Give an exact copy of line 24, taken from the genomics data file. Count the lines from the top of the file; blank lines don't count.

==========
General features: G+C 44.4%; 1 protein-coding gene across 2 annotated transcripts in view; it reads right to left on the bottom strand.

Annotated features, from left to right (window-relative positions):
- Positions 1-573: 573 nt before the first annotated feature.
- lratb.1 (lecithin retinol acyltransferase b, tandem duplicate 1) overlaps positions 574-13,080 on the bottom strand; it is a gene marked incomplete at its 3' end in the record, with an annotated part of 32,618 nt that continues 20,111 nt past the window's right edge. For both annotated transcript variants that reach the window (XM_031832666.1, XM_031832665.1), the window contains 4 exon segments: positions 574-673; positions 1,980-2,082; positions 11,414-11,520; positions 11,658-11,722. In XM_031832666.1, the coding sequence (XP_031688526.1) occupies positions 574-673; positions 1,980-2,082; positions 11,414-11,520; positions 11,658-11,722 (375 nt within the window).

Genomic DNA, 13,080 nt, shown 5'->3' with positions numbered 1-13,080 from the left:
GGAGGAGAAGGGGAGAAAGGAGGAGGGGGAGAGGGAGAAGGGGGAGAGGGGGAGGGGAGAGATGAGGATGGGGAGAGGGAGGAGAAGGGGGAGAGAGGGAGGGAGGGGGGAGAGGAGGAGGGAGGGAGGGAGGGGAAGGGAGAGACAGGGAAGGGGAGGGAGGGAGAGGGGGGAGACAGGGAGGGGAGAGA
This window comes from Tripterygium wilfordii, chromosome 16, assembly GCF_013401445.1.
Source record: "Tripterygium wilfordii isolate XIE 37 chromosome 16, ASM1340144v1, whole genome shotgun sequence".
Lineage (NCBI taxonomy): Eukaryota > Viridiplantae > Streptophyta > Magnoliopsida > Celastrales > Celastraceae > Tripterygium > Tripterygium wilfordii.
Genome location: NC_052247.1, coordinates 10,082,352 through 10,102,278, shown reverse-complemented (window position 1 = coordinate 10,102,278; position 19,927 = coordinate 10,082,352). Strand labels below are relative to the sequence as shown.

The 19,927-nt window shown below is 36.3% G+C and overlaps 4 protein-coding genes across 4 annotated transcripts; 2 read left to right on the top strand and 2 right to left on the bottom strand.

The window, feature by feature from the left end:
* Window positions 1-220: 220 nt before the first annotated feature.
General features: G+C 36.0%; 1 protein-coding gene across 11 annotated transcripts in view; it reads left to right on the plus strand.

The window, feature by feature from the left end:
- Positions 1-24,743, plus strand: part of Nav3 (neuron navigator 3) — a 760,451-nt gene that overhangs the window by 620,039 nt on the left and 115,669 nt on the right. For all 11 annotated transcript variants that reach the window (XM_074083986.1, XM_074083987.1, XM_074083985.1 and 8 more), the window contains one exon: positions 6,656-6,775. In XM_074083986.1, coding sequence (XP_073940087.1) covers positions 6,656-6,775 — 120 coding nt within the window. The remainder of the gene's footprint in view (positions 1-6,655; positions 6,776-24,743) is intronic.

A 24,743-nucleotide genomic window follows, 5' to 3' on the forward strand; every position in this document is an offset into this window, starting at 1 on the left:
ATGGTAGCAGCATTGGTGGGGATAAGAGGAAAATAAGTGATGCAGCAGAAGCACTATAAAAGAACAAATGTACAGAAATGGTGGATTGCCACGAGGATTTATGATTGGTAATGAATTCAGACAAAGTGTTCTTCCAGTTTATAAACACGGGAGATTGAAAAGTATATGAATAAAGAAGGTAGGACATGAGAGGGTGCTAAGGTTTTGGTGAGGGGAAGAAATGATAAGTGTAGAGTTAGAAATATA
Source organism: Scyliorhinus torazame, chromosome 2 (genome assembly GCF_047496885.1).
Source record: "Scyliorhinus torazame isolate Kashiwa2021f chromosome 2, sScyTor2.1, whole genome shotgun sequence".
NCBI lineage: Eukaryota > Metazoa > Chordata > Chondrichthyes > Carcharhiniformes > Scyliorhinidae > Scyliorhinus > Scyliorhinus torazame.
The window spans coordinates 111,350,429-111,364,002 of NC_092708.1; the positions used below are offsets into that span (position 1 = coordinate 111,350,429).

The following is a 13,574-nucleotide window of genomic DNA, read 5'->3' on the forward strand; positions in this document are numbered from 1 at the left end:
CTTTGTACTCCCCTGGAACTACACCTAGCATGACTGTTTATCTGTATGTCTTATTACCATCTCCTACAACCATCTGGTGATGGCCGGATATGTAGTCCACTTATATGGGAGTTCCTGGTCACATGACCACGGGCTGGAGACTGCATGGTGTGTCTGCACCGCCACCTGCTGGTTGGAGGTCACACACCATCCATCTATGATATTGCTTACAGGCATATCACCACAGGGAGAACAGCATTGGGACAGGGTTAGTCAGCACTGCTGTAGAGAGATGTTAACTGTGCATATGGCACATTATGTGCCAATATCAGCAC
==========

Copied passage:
CTTTGTACTCCCCTGGAACTACACCTAGCATGACTGTTTATCTGTATGTCTTATTACCATCTCCTACAACCATCTGGTGATGGCCGGATATGTAGTCCACTTATATGGGAGTTCCTGGTCACATGACCACGGGCTGGAGACTGCATGGTGTGTCTGCACCGCCACCTGCTGGTTGGAGGTCACACACCATCCATCTATGATATTGCTTACAGGCATATCACCACAGGGAGAACAGCATTGGGACAGGGTTAGTCAGCACTGCTGTAGAGAGATGTTAACTGTGCATATGGCACATTATGTGCCAATATCAGCAC